We're almost the same height And then he and my meemaw became a romantic item, not that there haven't been bumps in the road.
I actually helped them by writing up a relationship agreement.
I love drawing up contracts.
But I don't love drawing.
Anyway, he doesn't drive.
Maybe one day he'll take a bus and you'll get to meet him.
Anyway, even though I'm clearly her favorite grandchild, she swatted my bottom.
It didn't hurt that much physically, but emotionally, it stung like the dickens.
Here you go.
One ticket to Dallas with a stop in Rusk.
But that's against the rules.
I'm an adult, I bought it.
Ooh, a loophole.
Thank you.
I'd tell you all about the etymology of the word "loophole," but I have a bus to catch.
- Tarzan, I thought you were dead.
- I'm home.
Hey, baby, where's Sheldon? I don't know, he left.
He left? Where'd he go? He wouldn't tell me, but he wrote it in this weird letter.
- When did he leave? - An hour ago.
An hour?! I told him not to go.
- Anyone sitting here? - No.
Aren't you a little young to be traveling alone? Yes, but I'm quite a capable traveler.
I've memorized the entire bus schedule for the state of Texas.
- Ask me anything.
- No, thanks.
Okay, but if at any point you'd like to know what time the bus from Waco arrives in Houston, ask away.
4:15, except on Fridays when they make a local stop in Huntsville.
No wonder this seat was empty.
See you tomorrow.
"Before you get mad, this only cost me ten cents.
" I saw you smile.
Go away, Georgie.
You can eat it or wear it, it's up to you.
Dots and dashes Maybe it's Morse code.
Where is he? We think this is Morse code.
What does it say? Gee, I don't know.
What do you mean you don't know? You were in the Army.
Yeah, so? Can't do a push-up, either.
Well, that's a separate problem.
Okay, so how do we read it? I'd say ask Sheldon, but he left after I clearly said not to.
There must be a book on Morse code in here somewhere.
- Okay, where do we look? - I don't know.
- I know how to use the card catalog.
- Go, go! You're just useless, aren't you? Did you have tuna for lunch or do you just smell like that all the time? What? Did you have tuna for lunch or do you smell like I heard it.
I'm just wondering who raised you.
My mother and father, and I suppose my meemaw.
Well, they don't seem like they're doing a great job.
Tell me about it.
It's been quite the week.
I'm sure I'll regret this, but how so? Before I tell you the story, how much do you know about the mathematics of robotic communication? That's okay.
I'll put it into terms a bus lady can understand.
There's a wide range of protocols used for inter-robotic - Dot, dot, dot.
- Uh, "S.
" Got it.
- Dot.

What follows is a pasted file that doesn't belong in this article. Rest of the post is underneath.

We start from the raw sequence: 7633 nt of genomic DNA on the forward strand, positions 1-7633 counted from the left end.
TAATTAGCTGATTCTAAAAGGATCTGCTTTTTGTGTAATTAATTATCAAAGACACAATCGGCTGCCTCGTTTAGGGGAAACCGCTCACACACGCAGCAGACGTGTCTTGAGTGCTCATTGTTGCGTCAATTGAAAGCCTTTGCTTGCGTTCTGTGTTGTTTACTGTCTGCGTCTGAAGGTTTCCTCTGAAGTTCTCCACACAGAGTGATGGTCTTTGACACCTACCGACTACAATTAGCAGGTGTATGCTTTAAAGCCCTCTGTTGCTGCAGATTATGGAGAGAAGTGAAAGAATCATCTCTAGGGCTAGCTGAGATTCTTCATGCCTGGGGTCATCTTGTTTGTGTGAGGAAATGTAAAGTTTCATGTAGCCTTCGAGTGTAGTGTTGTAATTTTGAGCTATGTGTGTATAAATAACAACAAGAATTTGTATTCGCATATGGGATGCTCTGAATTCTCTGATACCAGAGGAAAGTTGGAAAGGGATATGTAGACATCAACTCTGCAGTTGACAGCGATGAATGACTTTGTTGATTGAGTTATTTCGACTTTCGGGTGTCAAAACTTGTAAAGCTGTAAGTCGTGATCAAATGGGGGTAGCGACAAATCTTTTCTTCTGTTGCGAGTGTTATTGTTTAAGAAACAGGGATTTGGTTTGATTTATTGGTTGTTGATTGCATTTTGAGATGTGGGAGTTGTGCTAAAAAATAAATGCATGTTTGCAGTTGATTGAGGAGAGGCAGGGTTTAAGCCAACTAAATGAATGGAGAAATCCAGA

- "E.
" - All right.
- Another dot, dot, dot.
- Uh, "S" again.
- Okay.
What do we have so far? "I am taking a bus.
Fun fact about buses" - You got to be kidding me.
Oh, Lord.
- Come on! So how old is this professor friend of yours? 73 and a half.
And why are you going to see him? Because everything made sense before he went away, and now no one's on my side.
So you think only a person in a mental hospital - can understand you? - Correct.
That's the first thing you've said that sounds right.
Does he really think these facts are fun? Not now.
I've got it.
He's headed to Rusk.
He's going to the hospital to see John.
- I'll call the police.
- Hurry! - Is Sheldon going to jail? - No! Damn it.
And then they grounded me.
Can you believe it? Yes.
But I didn't do anything wrong.
You did everything wrong.
You were nothing but rude and ungrateful.
You really think so? The only selfish person in that story is you.
There's a Star Trek episode called "The Devil in the Dark" where the miners thought the Horta was the monster, but actually the miners were the monsters because they were killing its eggs.
Are you saying it's like that? Sure.
State troopers.
I wonder what they want.
It turns out they wanted me.
Fun fact, this was one of seven times I was brought home by law enforcement once, on the back of a horse.
They're coming.
A kind stranger on a bus helped me see how I hurt my family and that I owed them the best apology I knew how to give.
No, don't fire! - Kill it! - First man that fires is dead.
That thing has killed 50 of my men.
You've killed thousands of her children.
What? Those round silicon nodules that you've been collecting and destroying? They're her eggs.
Tell them, Mr.
There have been many generations of Horta on this planet I think you all understand why I wanted to show you this.
It's an apology.
I was the miners, you were the Horta.
How about just saying, "I'm sorry"? Wow, you're really not getting this.
Let's watch it again.
the eggs live.